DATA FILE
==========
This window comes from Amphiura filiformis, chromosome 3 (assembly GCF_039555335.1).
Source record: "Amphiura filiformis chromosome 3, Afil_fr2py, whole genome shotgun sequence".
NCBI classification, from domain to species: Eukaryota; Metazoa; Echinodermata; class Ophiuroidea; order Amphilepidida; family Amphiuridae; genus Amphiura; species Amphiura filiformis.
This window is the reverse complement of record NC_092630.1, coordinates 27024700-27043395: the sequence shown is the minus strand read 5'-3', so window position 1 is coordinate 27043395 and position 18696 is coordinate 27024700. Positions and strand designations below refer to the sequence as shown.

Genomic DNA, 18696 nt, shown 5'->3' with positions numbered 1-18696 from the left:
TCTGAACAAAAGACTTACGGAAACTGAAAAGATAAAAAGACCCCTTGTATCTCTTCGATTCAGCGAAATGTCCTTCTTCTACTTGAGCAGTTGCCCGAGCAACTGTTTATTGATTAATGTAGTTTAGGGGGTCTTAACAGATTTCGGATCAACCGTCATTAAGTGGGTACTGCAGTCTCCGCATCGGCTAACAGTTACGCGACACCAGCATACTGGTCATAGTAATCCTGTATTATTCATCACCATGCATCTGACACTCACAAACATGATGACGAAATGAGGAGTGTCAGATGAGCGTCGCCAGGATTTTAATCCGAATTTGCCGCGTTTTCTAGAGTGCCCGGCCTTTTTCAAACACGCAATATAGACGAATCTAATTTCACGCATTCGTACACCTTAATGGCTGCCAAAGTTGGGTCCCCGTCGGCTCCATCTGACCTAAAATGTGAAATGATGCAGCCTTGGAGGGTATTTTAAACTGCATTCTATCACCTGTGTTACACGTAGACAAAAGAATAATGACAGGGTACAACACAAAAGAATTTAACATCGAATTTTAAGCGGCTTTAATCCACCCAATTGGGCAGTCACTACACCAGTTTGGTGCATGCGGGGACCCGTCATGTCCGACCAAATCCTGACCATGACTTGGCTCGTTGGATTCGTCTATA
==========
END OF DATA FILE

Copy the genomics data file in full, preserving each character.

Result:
This window comes from Amphiura filiformis, chromosome 3 (assembly GCF_039555335.1).
Source record: "Amphiura filiformis chromosome 3, Afil_fr2py, whole genome shotgun sequence".
NCBI classification, from domain to species: Eukaryota; Metazoa; Echinodermata; class Ophiuroidea; order Amphilepidida; family Amphiuridae; genus Amphiura; species Amphiura filiformis.
This window is the reverse complement of record NC_092630.1, coordinates 27024700-27043395: the sequence shown is the minus strand read 5'-3', so window position 1 is coordinate 27043395 and position 18696 is coordinate 27024700. Positions and strand designations below refer to the sequence as shown.

Genomic DNA, 18696 nt, shown 5'->3' with positions numbered 1-18696 from the left:
TCTGAACAAAAGACTTACGGAAACTGAAAAGATAAAAAGACCCCTTGTATCTCTTCGATTCAGCGAAATGTCCTTCTTCTACTTGAGCAGTTGCCCGAGCAACTGTTTATTGATTAATGTAGTTTAGGGGGTCTTAACAGATTTCGGATCAACCGTCATTAAGTGGGTACTGCAGTCTCCGCATCGGCTAACAGTTACGCGACACCAGCATACTGGTCATAGTAATCCTGTATTATTCATCACCATGCATCTGACACTCACAAACATGATGACGAAATGAGGAGTGTCAGATGAGCGTCGCCAGGATTTTAATCCGAATTTGCCGCGTTTTCTAGAGTGCCCGGCCTTTTTCAAACACGCAATATAGACGAATCTAATTTCACGCATTCGTACACCTTAATGGCTGCCAAAGTTGGGTCCCCGTCGGCTCCATCTGACCTAAAATGTGAAATGATGCAGCCTTGGAGGGTATTTTAAACTGCATTCTATCACCTGTGTTACACGTAGACAAAAGAATAATGACAGGGTACAACACAAAAGAATTTAACATCGAATTTTAAGCGGCTTTAATCCACCCAATTGGGCAGTCACTACACCAGTTTGGTGCATGCGGGGACCCGTCATGTCCGACCAAATCCTGACCATGACTTGGCTCGTTGGATTCGTCTATA